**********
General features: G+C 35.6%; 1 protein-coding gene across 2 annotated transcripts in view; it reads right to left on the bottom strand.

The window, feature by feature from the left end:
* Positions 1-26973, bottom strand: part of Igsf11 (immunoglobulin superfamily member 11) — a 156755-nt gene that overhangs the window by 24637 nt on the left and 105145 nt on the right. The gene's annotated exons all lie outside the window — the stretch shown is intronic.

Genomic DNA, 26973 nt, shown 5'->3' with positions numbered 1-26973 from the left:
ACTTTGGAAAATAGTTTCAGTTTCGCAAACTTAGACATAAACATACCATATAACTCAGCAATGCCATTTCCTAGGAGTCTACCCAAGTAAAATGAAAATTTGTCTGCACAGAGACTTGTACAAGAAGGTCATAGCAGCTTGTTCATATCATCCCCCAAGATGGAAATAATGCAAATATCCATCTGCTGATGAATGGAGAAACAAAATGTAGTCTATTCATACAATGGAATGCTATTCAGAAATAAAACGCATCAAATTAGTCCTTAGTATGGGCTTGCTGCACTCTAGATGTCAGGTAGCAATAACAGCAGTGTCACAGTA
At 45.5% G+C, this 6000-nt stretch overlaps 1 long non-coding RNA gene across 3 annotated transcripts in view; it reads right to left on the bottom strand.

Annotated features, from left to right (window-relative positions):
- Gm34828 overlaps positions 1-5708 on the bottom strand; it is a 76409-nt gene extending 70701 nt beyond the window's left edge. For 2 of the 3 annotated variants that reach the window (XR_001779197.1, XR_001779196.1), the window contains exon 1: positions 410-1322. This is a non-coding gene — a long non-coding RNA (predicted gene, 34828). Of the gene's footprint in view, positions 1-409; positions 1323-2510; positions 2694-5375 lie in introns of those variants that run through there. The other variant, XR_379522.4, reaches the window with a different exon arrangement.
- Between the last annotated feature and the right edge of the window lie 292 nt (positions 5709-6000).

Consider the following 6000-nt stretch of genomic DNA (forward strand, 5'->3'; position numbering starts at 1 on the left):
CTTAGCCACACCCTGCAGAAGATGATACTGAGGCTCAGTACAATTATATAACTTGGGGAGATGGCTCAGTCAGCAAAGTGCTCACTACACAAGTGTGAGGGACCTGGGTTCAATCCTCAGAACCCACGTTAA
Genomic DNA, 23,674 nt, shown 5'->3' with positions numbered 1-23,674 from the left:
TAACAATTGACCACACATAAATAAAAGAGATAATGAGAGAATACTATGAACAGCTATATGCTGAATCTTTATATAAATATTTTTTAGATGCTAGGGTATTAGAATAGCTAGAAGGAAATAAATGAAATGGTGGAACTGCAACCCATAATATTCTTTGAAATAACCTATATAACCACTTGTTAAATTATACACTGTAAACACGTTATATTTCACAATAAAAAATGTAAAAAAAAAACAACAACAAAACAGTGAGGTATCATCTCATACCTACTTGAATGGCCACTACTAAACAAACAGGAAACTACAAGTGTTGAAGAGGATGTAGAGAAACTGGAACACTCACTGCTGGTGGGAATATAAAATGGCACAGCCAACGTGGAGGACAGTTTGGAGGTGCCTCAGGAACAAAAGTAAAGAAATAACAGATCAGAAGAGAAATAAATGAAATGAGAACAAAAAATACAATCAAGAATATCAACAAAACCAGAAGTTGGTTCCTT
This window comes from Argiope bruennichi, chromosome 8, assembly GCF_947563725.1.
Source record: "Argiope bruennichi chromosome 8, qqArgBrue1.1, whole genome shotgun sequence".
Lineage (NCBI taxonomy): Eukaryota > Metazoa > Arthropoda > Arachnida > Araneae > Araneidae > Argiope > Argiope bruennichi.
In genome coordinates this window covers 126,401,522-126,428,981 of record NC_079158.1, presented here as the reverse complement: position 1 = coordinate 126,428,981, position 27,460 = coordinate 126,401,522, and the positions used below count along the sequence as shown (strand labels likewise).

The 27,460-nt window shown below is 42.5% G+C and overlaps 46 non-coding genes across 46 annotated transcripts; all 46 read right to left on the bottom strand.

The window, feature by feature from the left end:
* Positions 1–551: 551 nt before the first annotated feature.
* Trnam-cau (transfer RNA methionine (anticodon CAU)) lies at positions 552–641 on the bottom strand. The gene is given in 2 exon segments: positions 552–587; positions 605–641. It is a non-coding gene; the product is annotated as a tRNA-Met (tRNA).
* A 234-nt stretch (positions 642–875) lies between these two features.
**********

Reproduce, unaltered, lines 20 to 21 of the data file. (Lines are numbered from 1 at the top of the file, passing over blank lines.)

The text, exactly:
* Positions 1–551: 551 nt before the first annotated feature.
* Trnam-cau (transfer RNA methionine (anticodon CAU)) lies at positions 552–641 on the bottom strand. The gene is given in 2 exon segments: positions 552–587; positions 605–641. It is a non-coding gene; the product is annotated as a tRNA-Met (tRNA).